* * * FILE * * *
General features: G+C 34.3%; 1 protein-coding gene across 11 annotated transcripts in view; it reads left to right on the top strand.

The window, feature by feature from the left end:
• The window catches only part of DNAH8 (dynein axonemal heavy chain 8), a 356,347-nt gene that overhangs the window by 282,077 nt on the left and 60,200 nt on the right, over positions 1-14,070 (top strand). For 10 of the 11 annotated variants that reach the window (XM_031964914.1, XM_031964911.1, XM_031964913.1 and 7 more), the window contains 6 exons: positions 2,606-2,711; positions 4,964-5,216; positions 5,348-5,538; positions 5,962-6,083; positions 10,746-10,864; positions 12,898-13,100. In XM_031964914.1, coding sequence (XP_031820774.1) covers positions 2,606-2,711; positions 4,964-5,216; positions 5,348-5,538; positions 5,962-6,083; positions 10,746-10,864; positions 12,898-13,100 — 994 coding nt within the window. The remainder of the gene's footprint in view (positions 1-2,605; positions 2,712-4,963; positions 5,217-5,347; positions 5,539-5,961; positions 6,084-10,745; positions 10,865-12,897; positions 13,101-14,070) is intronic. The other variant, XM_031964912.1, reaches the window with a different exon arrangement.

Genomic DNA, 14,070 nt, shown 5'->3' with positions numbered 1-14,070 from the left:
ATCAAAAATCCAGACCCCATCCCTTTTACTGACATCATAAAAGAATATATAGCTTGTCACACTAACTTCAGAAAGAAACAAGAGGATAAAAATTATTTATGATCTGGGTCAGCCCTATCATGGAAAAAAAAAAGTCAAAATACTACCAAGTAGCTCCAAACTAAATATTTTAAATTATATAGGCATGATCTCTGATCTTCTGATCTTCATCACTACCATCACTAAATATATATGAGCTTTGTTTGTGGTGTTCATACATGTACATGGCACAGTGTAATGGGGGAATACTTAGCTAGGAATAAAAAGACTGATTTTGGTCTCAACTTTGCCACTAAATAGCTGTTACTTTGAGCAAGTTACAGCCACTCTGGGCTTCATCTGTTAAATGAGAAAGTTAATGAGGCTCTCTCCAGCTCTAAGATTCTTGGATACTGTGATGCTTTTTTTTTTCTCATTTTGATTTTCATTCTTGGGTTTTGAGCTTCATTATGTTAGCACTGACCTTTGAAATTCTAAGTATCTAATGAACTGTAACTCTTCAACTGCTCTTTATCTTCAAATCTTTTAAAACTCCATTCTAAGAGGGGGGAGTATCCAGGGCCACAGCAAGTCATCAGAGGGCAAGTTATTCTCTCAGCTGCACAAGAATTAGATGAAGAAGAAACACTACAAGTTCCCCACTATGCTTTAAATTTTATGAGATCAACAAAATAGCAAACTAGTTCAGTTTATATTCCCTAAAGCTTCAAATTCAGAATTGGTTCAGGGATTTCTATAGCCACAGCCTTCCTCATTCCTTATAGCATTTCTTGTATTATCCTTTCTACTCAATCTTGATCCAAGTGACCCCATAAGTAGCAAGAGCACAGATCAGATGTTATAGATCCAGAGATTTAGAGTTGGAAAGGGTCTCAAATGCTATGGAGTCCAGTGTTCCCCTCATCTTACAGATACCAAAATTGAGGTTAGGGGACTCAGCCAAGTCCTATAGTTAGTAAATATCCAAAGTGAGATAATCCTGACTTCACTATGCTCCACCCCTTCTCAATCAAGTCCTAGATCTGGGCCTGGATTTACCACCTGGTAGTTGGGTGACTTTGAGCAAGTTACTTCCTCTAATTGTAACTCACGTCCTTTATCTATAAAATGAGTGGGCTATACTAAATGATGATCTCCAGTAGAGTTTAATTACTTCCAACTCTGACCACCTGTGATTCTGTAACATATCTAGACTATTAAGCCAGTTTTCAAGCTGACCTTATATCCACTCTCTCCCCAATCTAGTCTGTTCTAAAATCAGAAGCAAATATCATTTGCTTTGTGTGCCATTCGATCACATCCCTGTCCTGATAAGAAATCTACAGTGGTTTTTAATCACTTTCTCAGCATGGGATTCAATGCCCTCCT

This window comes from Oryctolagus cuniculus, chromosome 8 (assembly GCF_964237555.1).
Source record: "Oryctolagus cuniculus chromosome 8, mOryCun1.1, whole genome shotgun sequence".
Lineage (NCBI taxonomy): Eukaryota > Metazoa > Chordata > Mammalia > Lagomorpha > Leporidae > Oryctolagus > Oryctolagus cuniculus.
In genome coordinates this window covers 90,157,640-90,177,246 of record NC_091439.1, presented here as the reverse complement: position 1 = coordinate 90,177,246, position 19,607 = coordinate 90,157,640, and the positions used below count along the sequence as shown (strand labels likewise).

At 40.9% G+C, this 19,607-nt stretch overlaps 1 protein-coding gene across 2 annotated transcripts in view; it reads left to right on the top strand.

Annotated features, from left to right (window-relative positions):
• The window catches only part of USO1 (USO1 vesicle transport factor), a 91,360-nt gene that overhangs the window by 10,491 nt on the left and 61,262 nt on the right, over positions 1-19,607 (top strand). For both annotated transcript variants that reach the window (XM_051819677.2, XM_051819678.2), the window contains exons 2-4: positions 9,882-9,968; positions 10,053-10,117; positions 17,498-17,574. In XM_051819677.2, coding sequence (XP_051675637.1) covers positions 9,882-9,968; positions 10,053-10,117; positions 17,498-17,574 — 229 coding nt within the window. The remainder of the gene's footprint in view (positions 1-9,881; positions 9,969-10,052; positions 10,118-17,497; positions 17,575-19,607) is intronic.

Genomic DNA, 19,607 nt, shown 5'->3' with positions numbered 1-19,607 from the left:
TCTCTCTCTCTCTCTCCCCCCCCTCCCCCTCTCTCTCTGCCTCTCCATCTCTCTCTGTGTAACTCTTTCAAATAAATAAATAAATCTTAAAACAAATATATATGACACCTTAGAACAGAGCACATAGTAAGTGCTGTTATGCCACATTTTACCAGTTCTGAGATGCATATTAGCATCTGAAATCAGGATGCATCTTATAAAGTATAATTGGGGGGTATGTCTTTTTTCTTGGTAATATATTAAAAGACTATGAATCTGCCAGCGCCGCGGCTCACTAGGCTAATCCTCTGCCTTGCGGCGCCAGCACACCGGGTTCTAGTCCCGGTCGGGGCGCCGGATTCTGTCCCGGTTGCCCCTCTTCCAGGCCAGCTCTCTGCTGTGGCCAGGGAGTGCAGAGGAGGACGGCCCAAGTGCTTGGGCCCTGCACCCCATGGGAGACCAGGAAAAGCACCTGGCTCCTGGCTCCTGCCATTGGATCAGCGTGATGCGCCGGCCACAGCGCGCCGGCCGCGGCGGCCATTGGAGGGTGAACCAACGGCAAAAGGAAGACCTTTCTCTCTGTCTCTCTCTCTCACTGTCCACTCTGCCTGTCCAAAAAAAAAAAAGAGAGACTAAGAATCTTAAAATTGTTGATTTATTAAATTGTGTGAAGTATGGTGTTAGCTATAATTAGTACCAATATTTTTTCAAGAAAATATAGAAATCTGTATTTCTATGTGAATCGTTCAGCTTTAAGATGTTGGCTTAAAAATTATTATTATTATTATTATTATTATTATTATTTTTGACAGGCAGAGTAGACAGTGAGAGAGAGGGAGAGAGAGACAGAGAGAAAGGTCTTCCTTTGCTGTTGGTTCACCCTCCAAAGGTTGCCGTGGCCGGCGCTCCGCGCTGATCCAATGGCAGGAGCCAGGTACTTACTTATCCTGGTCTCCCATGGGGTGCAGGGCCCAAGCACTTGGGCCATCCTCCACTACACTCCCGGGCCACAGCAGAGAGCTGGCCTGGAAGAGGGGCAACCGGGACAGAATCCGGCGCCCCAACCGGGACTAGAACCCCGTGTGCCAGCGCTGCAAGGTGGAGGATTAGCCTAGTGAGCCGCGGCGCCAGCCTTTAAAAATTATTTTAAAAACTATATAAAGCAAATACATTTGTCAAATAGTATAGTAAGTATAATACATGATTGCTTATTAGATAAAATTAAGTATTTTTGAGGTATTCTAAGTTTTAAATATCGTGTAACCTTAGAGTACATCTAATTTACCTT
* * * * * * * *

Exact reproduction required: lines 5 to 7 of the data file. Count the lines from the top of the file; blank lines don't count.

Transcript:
ATCAAAAATCCAGACCCCATCCCTTTTACTGACATCATAAAAGAATATATAGCTTGTCACACTAACTTCAGAAAGAAACAAGAGGATAAAAATTATTTATGATCTGGGTCAGCCCTATCATGGAAAAAAAAAAGTCAAAATACTACCAAGTAGCTCCAAACTAAATATTTTAAATTATATAGGCATGATCTCTGATCTTCTGATCTTCATCACTACCATCACTAAATATATATGAGCTTTGTTTGTGGTGTTCATACATGTACATGGCACAGTGTAATGGGGGAATACTTAGCTAGGAATAAAAAGACTGATTTTGGTCTCAACTTTGCCACTAAATAGCTGTTACTTTGAGCAAGTTACAGCCACTCTGGGCTTCATCTGTTAAATGAGAAAGTTAATGAGGCTCTCTCCAGCTCTAAGATTCTTGGATACTGTGATGCTTTTTTTTTTCTCATTTTGATTTTCATTCTTGGGTTTTGAGCTTCATTATGTTAGCACTGACCTTTGAAATTCTAAGTATCTAATGAACTGTAACTCTTCAACTGCTCTTTATCTTCAAATCTTTTAAAACTCCATTCTAAGAGGGGGGAGTATCCAGGGCCACAGCAAGTCATCAGAGGGCAAGTTATTCTCTCAGCTGCACAAGAATTAGATGAAGAAGAAACACTACAAGTTCCCCACTATGCTTTAAATTTTATGAGATCAACAAAATAGCAAACTAGTTCAGTTTATATTCCCTAAAGCTTCAAATTCAGAATTGGTTCAGGGATTTCTATAGCCACAGCCTTCCTCATTCCTTATAGCATTTCTTGTATTATCCTTTCTACTCAATCTTGATCCAAGTGACCCCATAAGTAGCAAGAGCACAGATCAGATGTTATAGATCCAGAGATTTAGAGTTGGAAAGGGTCTCAAATGCTATGGAGTCCAGTGTTCCCCTCATCTTACAGATACCAAAATTGAGGTTAGGGGACTCAGCCAAGTCCTATAGTTAGTAAATATCCAAAGTGAGATAATCCTGACTTCACTATGCTCCACCCCTTCTCAATCAAGTCCTAGATCTGGGCCTGGATTTACCACCTGGTAGTTGGGTGACTTTGAGCAAGTTACTTCCTCTAATTGTAACTCACGTCCTTTATCTATAAAATGAGTGGGCTATACTAAATGATGATCTCCAGTAGAGTTTAATTACTTCCAACTCTGACCACCTGTGATTCTGTAACATATCTAGACTATTAAGCCAGTTTTCAAGCTGACCTTATATCCACTCTCTCCCCAATCTAGTCTGTTCTAAAATCAGAAGCAAATATCATTTGCTTTGTGTGCCATTCGATCACATCCCTGTCCTGATAAGAAATCTACAGTGGTTTTTAATCACTTTCTCAGCATGGGATTCAATGCCCTCCT

This window comes from Oryctolagus cuniculus, chromosome 8 (assembly GCF_964237555.1).
Source record: "Oryctolagus cuniculus chromosome 8, mOryCun1.1, whole genome shotgun sequence".